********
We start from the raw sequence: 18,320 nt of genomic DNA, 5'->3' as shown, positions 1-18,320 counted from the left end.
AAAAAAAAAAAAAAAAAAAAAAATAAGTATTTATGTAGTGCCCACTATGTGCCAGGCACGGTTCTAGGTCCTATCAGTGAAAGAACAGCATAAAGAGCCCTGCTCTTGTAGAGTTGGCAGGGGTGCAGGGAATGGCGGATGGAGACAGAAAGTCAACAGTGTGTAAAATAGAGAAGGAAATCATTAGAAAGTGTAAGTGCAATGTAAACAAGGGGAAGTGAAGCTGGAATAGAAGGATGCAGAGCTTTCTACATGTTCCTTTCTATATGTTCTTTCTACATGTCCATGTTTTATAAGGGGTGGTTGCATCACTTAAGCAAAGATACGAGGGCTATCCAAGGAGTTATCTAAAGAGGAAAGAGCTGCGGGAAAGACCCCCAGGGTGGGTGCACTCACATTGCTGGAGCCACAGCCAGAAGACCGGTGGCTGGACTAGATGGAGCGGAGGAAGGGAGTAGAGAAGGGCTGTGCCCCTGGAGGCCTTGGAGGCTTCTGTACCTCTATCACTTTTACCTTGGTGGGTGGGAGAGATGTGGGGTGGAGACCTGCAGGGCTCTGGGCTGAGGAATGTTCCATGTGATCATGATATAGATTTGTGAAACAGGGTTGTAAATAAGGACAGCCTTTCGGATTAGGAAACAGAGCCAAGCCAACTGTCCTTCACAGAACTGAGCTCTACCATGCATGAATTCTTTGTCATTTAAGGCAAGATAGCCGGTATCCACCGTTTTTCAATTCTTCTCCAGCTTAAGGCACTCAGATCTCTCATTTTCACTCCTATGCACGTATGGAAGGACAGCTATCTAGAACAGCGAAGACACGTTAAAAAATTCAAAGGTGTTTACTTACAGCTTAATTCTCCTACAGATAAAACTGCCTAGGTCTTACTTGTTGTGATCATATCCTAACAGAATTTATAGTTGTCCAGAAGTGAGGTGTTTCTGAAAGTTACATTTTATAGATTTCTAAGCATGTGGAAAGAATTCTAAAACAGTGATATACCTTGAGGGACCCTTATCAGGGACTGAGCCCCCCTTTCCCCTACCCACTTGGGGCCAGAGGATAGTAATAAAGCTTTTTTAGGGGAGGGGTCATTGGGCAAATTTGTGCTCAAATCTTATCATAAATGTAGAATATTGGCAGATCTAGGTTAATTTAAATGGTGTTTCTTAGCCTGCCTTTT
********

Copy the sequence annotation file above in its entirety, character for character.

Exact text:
We start from the raw sequence: 18,320 nt of genomic DNA, 5'->3' as shown, positions 1-18,320 counted from the left end.
AAAAAAAAAAAAAAAAAAAAAAATAAGTATTTATGTAGTGCCCACTATGTGCCAGGCACGGTTCTAGGTCCTATCAGTGAAAGAACAGCATAAAGAGCCCTGCTCTTGTAGAGTTGGCAGGGGTGCAGGGAATGGCGGATGGAGACAGAAAGTCAACAGTGTGTAAAATAGAGAAGGAAATCATTAGAAAGTGTAAGTGCAATGTAAACAAGGGGAAGTGAAGCTGGAATAGAAGGATGCAGAGCTTTCTACATGTTCCTTTCTATATGTTCTTTCTACATGTCCATGTTTTATAAGGGGTGGTTGCATCACTTAAGCAAAGATACGAGGGCTATCCAAGGAGTTATCTAAAGAGGAAAGAGCTGCGGGAAAGACCCCCAGGGTGGGTGCACTCACATTGCTGGAGCCACAGCCAGAAGACCGGTGGCTGGACTAGATGGAGCGGAGGAAGGGAGTAGAGAAGGGCTGTGCCCCTGGAGGCCTTGGAGGCTTCTGTACCTCTATCACTTTTACCTTGGTGGGTGGGAGAGATGTGGGGTGGAGACCTGCAGGGCTCTGGGCTGAGGAATGTTCCATGTGATCATGATATAGATTTGTGAAACAGGGTTGTAAATAAGGACAGCCTTTCGGATTAGGAAACAGAGCCAAGCCAACTGTCCTTCACAGAACTGAGCTCTACCATGCATGAATTCTTTGTCATTTAAGGCAAGATAGCCGGTATCCACCGTTTTTCAATTCTTCTCCAGCTTAAGGCACTCAGATCTCTCATTTTCACTCCTATGCACGTATGGAAGGACAGCTATCTAGAACAGCGAAGACACGTTAAAAAATTCAAAGGTGTTTACTTACAGCTTAATTCTCCTACAGATAAAACTGCCTAGGTCTTACTTGTTGTGATCATATCCTAACAGAATTTATAGTTGTCCAGAAGTGAGGTGTTTCTGAAAGTTACATTTTATAGATTTCTAAGCATGTGGAAAGAATTCTAAAACAGTGATATACCTTGAGGGACCCTTATCAGGGACTGAGCCCCCCTTTCCCCTACCCACTTGGGGCCAGAGGATAGTAATAAAGCTTTTTTAGGGGAGGGGTCATTGGGCAAATTTGTGCTCAAATCTTATCATAAATGTAGAATATTGGCAGATCTAGGTTAATTTAAATGGTGTTTCTTAGCCTGCCTTTT